- Associated Press - Friday, July 4, 2014

PHOENIX (AP) - Residents and officials cleaned up Friday and prepared for Fourth of July celebrations after the city’s first dust storm of the summer blasted Phoenix with strong winds, forcing the cancellation of some holiday plans, knocking out power to thousands of homes and grounding numerous flights.

The storm came through the Phoenix area Thursday night with a wall of dust that enveloped parts of the city and snarled traffic on area roadways because of poor visibility. It was the first of the yearly monsoon season storms.

Powerful winds, sometimes gusting to 50 mph, knocked down numerous trees and power lines across the city.

Utility officials reported that roughly 25,000 customers lost electricity as the storm swept through, while flooding occurred on some streets.

All inbound and outbound flights at Sky Harbor International Airport were halted for about 45 minutes beginning at 8 p.m. Thursday, airport spokeswoman Julie Rodriguez said. Twenty-four planes had to be diverted to other airports, she said.

The National Weather Service predicted a 30 to 35 percent chance of rain for Friday and up to a 25 percent chance for Saturday and Sunday, leaving open the possibility of additional dust storms.

Arizona Public Service crews worked quickly to restore power to its customers.

“Our No. 1 concern for all of our customers is safety, so that’s the first thing that we’re having our crews do out there is to make all the areas where they see downed wires and poles safe for themselves and the people around the area,” APS spokesman Steven Godfried told KTVK-TV.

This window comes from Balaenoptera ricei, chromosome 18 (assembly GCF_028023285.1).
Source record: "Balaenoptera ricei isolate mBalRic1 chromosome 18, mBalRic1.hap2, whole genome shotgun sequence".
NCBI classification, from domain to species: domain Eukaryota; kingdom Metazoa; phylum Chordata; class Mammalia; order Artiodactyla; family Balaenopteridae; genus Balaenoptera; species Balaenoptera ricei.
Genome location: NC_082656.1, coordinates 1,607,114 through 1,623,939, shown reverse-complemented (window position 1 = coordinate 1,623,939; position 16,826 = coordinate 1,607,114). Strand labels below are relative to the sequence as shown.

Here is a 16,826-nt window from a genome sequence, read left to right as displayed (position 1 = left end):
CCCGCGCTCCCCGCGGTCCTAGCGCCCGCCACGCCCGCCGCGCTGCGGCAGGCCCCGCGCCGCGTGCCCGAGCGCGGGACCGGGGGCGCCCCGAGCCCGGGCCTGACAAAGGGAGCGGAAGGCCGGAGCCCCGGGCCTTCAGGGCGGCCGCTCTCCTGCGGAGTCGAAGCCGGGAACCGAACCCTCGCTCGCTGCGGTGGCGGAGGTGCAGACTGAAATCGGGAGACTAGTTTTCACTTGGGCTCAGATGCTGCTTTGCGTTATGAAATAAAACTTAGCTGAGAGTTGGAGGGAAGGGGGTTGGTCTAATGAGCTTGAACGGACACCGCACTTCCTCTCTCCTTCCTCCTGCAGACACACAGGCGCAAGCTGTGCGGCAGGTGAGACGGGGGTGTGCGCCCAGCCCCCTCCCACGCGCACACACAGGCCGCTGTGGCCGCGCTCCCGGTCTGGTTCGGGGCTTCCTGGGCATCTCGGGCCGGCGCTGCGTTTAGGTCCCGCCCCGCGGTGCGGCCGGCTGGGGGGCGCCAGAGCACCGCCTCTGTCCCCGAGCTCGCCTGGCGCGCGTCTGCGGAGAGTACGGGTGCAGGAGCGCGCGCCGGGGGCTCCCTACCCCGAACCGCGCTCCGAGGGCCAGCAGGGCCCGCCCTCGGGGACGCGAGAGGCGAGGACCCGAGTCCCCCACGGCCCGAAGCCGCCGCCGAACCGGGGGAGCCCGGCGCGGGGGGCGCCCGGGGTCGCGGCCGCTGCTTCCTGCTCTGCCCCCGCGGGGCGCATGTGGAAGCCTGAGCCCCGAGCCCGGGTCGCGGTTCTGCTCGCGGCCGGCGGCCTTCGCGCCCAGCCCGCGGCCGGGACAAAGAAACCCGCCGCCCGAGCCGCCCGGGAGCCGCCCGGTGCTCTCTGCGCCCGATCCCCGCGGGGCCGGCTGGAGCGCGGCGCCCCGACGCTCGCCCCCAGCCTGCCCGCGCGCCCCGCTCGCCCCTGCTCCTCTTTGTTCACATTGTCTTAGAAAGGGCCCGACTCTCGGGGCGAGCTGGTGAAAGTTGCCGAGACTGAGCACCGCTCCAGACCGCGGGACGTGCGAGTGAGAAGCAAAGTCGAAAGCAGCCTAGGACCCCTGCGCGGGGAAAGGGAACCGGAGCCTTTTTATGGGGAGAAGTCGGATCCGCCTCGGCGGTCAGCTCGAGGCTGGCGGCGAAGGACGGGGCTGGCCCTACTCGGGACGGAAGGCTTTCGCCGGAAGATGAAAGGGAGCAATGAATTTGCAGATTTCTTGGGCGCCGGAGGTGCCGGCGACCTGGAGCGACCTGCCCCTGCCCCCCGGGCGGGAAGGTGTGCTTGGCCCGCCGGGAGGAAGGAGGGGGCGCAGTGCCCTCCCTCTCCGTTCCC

David Urbinato, spokesman for the Phoenix Parks and Recreation Department, told the station the Light Up the Sky fireworks display at Maryvale Baseball Park was called off at about 9 p.m. Thursday because of the heavy rain and winds.

Meanwhile, investigators were probing whether lightning caused two large fires in an industrial area of west Phoenix where firefighters worked through the night to contain the blazes.

Officials were on the scene Friday but hadn’t yet determined the cause of the blazes, Phoenix fire Capt. Ruben Saavedra said. Some buildings in the area still smoldered Friday morning and several structures were destroyed.

“For the most part, they’re total losses,” Saavedra told The Arizona Republic. “We can’t send guys in there because the walls are unstable.”

There were no reports of injuries.

Phoenix police said Friday roads around the fire sites remained closed because of concerns there may have been hazardous materials inside some of the structures. The investigation remained ongoing.



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